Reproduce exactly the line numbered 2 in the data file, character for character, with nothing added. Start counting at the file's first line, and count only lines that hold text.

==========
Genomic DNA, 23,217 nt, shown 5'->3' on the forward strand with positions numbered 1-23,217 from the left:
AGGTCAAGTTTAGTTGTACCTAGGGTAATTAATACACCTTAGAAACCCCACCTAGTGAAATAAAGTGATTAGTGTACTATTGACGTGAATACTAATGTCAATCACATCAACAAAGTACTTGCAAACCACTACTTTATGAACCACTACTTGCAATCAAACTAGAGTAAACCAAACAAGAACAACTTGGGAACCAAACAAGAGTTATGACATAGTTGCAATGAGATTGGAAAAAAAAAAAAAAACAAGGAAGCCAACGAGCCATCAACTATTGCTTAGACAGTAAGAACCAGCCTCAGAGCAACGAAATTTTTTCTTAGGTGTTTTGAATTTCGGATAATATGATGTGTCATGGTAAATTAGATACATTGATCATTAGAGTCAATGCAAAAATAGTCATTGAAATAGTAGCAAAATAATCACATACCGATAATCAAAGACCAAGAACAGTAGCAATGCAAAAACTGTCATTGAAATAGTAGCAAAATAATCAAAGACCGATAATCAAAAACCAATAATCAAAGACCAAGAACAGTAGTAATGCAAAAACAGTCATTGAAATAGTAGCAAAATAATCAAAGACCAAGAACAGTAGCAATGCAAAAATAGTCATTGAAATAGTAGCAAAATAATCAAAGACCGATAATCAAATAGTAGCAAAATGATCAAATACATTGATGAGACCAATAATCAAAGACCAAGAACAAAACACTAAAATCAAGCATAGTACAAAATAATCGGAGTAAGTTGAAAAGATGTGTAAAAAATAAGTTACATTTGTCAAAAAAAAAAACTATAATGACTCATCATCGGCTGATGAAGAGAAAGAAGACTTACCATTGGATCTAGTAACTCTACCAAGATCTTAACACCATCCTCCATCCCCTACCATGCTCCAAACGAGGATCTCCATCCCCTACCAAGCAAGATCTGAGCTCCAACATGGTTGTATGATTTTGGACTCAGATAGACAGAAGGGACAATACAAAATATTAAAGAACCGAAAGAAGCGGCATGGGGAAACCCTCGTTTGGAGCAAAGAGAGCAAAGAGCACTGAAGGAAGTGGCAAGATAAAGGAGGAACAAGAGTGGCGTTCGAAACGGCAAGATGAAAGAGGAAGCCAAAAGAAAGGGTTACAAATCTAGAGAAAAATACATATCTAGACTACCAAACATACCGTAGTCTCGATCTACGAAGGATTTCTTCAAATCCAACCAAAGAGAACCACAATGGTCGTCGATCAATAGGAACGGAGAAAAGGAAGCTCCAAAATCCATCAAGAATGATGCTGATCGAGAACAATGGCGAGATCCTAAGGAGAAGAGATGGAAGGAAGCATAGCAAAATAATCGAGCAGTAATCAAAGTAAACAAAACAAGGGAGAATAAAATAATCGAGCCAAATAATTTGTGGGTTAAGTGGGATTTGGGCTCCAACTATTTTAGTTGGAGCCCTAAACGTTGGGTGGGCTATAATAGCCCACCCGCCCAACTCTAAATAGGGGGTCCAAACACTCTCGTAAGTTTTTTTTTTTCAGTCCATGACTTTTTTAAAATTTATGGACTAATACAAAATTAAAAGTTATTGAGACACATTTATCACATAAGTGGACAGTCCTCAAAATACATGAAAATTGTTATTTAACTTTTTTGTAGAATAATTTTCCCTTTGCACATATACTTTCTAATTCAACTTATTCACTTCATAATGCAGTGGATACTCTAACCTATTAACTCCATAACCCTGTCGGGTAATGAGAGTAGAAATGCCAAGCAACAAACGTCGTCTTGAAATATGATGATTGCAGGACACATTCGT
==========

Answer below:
AGGTCAAGTTTAGTTGTACCTAGGGTAATTAATACACCTTAGAAACCCCACCTAGTGAAATAAAGTGATTAGTGTACTATTGACGTGAATACTAATGTCAATCACATCAACAAAGTACTTGCAAACCACTACTTTATGAACCACTACTTGCAATCAAACTAGAGTAAACCAAACAAGAACAACTTGGGAACCAAACAAGAGTTATGACATAGTTGCAATGAGATTGGAAAAAAAAAAAAAAACAAGGAAGCCAACGAGCCATCAACTATTGCTTAGACAGTAAGAACCAGCCTCAGAGCAACGAAATTTTTTCTTAGGTGTTTTGAATTTCGGATAATATGATGTGTCATGGTAAATTAGATACATTGATCATTAGAGTCAATGCAAAAATAGTCATTGAAATAGTAGCAAAATAATCACATACCGATAATCAAAGACCAAGAACAGTAGCAATGCAAAAACTGTCATTGAAATAGTAGCAAAATAATCAAAGACCGATAATCAAAAACCAATAATCAAAGACCAAGAACAGTAGTAATGCAAAAACAGTCATTGAAATAGTAGCAAAATAATCAAAGACCAAGAACAGTAGCAATGCAAAAATAGTCATTGAAATAGTAGCAAAATAATCAAAGACCGATAATCAAATAGTAGCAAAATGATCAAATACATTGATGAGACCAATAATCAAAGACCAAGAACAAAACACTAAAATCAAGCATAGTACAAAATAATCGGAGTAAGTTGAAAAGATGTGTAAAAAATAAGTTACATTTGTCAAAAAAAAAAACTATAATGACTCATCATCGGCTGATGAAGAGAAAGAAGACTTACCATTGGATCTAGTAACTCTACCAAGATCTTAACACCATCCTCCATCCCCTACCATGCTCCAAACGAGGATCTCCATCCCCTACCAAGCAAGATCTGAGCTCCAACATGGTTGTATGATTTTGGACTCAGATAGACAGAAGGGACAATACAAAATATTAAAGAACCGAAAGAAGCGGCATGGGGAAACCCTCGTTTGGAGCAAAGAGAGCAAAGAGCACTGAAGGAAGTGGCAAGATAAAGGAGGAACAAGAGTGGCGTTCGAAACGGCAAGATGAAAGAGGAAGCCAAAAGAAAGGGTTACAAATCTAGAGAAAAATACATATCTAGACTACCAAACATACCGTAGTCTCGATCTACGAAGGATTTCTTCAAATCCAACCAAAGAGAACCACAATGGTCGTCGATCAATAGGAACGGAGAAAAGGAAGCTCCAAAATCCATCAAGAATGATGCTGATCGAGAACAATGGCGAGATCCTAAGGAGAAGAGATGGAAGGAAGCATAGCAAAATAATCGAGCAGTAATCAAAGTAAACAAAACAAGGGAGAATAAAATAATCGAGCCAAATAATTTGTGGGTTAAGTGGGATTTGGGCTCCAACTATTTTAGTTGGAGCCCTAAACGTTGGGTGGGCTATAATAGCCCACCCGCCCAACTCTAAATAGGGGGTCCAAACACTCTCGTAAGTTTTTTTTTTTCAGTCCATGACTTTTTTAAAATTTATGGACTAATACAAAATTAAAAGTTATTGAGACACATTTATCACATAAGTGGACAGTCCTCAAAATACATGAAAATTGTTATTTAACTTTTTTGTAGAATAATTTTCCCTTTGCACATATACTTTCTAATTCAACTTATTCACTTCATAATGCAGTGGATACTCTAACCTATTAACTCCATAACCCTGTCGGGTAATGAGAGTAGAAATGCCAAGCAACAAACGTCGTCTTGAAATATGATGATTGCAGGACACATTCGT